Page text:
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What positioning technology is right for your UAV – GCPs, GPS, GNSS, PPK or RTK?

June 23, 2023  - By

What positioning technology is right for your UAV?

One of the things to evaluate is accuracy. Accuracy is important for two reasons: you want your UAV to be where it’s supposed to be, and you want to be able to accurately georeference the data you’re gathering with your payload. But (as you will no doubt have already discovered), accuracy isn’t as simple as looking for a number. You’ll have spotted various abbreviations accompanying those numbers — GPS, PPK, RTK, and GCP most commonly, but you may also see GNSS thrown into the mix. In this article, OxTS will explain what these abbreviations mean, and what they mean for your UAV project.

What are GCPs?

GCPs stands for ground control points, and they are the most inexpensive method of ensuring your data is accurately georeferenced. They are physical targets that you place on the ground, and for which you know the coordinates. Once your UAV has finished its survey, those points can be used to reference the position of your UAV in the global frame.

Image: OxTS

The biggest drawback with GCPs is that they don’t help your UAV know its own position. GCPs only help provide your UAV with a general position reference. So, GCPs aren’t any use if you want your UAV to fly pre-programmed flight plans. For that, you’ll need a solution such as an inertial navigation system (INS) paired with a GNSS receiver. GCPs can also be time consuming to use and cause additional difficulties at the post-processing stage.

What is GNSS?

GNSS stands for global navigation satellite system, which are systems that use satellite-based radio navigation to provide positioning, navigation and timing anywhere on Earth. The U.S. GPS is one of four GNSS constellations; the other three are the Russian GLONASS, the Chinese BeiDou, and the European Galileo. There are also two regional satellite navigation systems — the Indian NavIC and the Japanese QZSS.

Many UAVs will have a GNSS receiver built in — it’s what enables them to know where they are on the planet, after all. Using GNSS only, most UAVs can get accuracy of 3 m to 5 m. This level of accuracy isn’t too bad for some applications, but not accurate enough if you’re trying to use the position data for mapping activities.

What is PPK?

Most UAVs advertise their ability to perform PPK — which stands for post-processed kinematics. It’s a method of squeezing extra accuracy out of your GNSS signal. OxTS has a blog post here that describes how it works.

The main thing to note about PPK is that you can’t use it in real time. UAVs with PPK capabilities can provide data that’s centimeter-level accurate in optimum conditions, but that accuracy can’t be used for navigating the drone itself. It also means that for activities that require centimetre-level accuracy in real time, PPK doesn’t deliver.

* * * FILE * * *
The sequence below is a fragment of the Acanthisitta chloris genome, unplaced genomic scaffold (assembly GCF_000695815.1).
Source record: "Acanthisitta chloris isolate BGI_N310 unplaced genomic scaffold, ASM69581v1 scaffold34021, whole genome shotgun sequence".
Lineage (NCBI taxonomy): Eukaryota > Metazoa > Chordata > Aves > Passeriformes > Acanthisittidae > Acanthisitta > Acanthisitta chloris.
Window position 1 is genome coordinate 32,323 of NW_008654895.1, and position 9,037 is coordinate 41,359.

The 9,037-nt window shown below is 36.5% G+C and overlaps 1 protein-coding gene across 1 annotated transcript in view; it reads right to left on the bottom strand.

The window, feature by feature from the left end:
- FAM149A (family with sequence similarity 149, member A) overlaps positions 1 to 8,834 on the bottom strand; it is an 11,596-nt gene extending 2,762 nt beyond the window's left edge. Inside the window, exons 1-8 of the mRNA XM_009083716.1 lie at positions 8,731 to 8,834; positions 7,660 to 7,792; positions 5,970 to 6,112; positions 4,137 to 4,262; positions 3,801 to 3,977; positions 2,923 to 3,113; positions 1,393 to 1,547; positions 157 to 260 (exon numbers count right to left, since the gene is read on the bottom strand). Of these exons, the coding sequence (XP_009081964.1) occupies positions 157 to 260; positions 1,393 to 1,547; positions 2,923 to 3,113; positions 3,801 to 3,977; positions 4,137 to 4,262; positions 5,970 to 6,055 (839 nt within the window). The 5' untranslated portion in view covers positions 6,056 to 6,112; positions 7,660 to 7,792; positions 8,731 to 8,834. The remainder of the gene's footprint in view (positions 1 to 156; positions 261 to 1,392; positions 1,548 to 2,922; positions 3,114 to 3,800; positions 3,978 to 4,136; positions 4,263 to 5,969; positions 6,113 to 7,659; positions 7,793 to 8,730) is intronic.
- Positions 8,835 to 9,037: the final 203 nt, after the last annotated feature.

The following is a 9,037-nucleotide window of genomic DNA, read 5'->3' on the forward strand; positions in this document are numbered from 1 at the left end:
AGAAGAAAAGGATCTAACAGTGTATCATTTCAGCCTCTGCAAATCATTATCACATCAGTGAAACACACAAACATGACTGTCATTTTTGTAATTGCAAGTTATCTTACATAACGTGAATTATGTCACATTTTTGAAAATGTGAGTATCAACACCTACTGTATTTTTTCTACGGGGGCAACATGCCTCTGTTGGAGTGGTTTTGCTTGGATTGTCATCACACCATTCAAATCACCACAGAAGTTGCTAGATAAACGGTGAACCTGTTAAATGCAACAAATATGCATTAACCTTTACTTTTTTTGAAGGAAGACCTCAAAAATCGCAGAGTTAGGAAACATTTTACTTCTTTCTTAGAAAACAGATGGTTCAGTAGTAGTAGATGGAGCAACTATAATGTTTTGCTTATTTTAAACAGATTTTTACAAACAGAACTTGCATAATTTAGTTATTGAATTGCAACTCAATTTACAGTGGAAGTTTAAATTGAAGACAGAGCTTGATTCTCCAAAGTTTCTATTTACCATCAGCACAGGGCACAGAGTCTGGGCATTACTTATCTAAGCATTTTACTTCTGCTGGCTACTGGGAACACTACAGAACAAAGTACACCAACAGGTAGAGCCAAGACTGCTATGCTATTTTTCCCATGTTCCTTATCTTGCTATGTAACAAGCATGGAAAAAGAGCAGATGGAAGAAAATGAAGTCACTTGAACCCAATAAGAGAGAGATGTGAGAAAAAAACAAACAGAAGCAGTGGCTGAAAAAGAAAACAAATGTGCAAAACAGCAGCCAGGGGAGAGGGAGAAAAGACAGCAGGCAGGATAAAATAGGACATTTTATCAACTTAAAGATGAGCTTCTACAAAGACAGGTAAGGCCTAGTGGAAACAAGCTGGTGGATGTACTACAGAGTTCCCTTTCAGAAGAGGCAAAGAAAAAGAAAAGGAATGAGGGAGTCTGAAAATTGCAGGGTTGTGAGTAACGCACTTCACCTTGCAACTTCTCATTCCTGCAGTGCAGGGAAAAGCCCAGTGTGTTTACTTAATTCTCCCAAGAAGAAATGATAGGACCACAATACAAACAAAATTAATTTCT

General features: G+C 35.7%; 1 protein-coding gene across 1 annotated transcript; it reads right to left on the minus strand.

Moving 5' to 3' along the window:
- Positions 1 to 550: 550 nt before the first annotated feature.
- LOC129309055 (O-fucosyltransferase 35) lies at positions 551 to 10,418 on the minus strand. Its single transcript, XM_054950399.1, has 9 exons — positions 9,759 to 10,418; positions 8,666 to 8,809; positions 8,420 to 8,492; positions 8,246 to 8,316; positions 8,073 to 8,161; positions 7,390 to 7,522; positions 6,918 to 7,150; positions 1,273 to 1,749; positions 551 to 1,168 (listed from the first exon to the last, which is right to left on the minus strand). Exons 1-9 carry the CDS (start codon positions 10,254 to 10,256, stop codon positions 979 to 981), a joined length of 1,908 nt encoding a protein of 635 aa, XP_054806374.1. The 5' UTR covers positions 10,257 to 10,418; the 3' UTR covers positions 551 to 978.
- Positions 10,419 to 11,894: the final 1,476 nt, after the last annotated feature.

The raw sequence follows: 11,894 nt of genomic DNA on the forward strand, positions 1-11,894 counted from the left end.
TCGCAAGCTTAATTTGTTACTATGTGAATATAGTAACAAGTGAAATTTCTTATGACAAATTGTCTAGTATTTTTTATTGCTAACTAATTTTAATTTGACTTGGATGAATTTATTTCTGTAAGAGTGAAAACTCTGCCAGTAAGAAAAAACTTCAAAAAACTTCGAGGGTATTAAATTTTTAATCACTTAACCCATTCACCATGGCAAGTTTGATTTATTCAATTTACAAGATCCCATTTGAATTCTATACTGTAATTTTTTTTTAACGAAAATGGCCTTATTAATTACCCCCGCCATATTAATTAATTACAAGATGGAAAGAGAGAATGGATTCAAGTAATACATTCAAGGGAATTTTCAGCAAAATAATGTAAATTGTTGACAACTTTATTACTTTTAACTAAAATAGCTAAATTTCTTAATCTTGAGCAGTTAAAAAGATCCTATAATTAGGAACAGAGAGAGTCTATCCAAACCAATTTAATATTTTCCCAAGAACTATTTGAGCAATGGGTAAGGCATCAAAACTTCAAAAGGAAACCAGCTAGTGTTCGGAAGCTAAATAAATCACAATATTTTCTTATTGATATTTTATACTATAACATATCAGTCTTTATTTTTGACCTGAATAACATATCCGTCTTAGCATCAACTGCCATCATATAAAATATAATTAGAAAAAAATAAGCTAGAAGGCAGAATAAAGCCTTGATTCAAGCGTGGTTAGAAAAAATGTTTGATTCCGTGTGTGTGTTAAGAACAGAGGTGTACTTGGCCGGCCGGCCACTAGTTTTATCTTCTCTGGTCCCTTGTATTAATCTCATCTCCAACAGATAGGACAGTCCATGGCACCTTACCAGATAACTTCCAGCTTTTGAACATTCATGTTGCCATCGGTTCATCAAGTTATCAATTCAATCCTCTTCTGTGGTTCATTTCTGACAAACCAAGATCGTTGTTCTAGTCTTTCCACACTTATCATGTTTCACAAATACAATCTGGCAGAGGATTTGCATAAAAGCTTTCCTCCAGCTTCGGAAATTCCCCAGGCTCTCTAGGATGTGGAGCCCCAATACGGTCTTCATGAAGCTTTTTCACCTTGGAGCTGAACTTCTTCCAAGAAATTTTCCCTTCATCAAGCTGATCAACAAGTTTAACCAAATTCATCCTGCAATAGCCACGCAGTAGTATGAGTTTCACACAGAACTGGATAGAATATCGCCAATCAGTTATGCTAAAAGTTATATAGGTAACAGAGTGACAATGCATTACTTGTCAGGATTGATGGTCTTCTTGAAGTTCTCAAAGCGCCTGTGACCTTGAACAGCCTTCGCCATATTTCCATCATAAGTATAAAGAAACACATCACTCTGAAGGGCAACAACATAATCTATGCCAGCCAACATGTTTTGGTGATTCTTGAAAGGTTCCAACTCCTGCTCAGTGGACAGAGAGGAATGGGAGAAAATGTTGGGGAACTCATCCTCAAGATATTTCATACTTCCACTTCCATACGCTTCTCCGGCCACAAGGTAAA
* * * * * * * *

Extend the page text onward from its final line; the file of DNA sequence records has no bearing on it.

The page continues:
What is RTK?

RTK is the best you can get when it comes to position accuracy. RTK stands for real-time kinematic, and just like PPK it can use it to obtain centimeter-level accuracy — but, in real time, rather than in post-processing.

For most mobile mapping activities RTK accuracy is the goal, particularly if you’re using a lidar sensor to create georeferenced pointclouds.

Without RTK accuracy for the duration of your lidar survey, your point cloud may be unusable. The additional accuracy RTK offers could be used to tackle more challenging environments — providing that you have the tools to remain with RTK accuracy for as long as possible in the absence of GNSS.

Most off-the shelf UAVs won’t have RTK capabilities built in; however, to get this level of accuracy, it’s likely that you’ll either need to purchase a top-of-the-range UAV or invest in a custom UAV (either built by you, or by a professional company).

What’s right for me?

If you’re involved in mobile mapping activities, then at the very least you will need PPK capabilities. Without those, you won’t be able to georeference your data with enough accuracy to be of use to anyone.

When considering the difference between PPK and RTK, you need to consider:

In what environment is your UAV operating? Do you need more accuracy than just a GNSS signal (remembering that PPK can only be applied after the survey takes place)?

Is range of no particular importance – or is the payload on your drone sufficiently large that you need to calculate range very carefully? If so, RTK will give your UAV additional accuracy and, therefore, fuel efficiency.

The final word in accuracy: gx/ix PPK and RTK from OxTS

If you read the blog post mentioned above, you’ll know that RTK (and PPK) rely on having an optimal number of satellites visible. If those satellites are lost, then so is RTK lock. That is, unless you use an OxTS INS with gx/ix tight coupling technology. Gx/ix allows our INS devices to maintain RTK and PPK level accuracy even if the number of visible satellites starts to drop. Essentially, it protects the accuracy of your scan for longer — and it is available on the OxTS xNAV650, our UAV-mountable INS.

The OxTS xNAV650 INS combines a best-in-class inertial measurement unit, with a survey-grade GNSS receiver to output highly accurate navigation data (position, heading, pitch and roll). The xNAV650 is used across the world for applications where reliability and accuracy are critical.

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About the Author: Maddie Saines

Maddie was a managing editor at GPS World.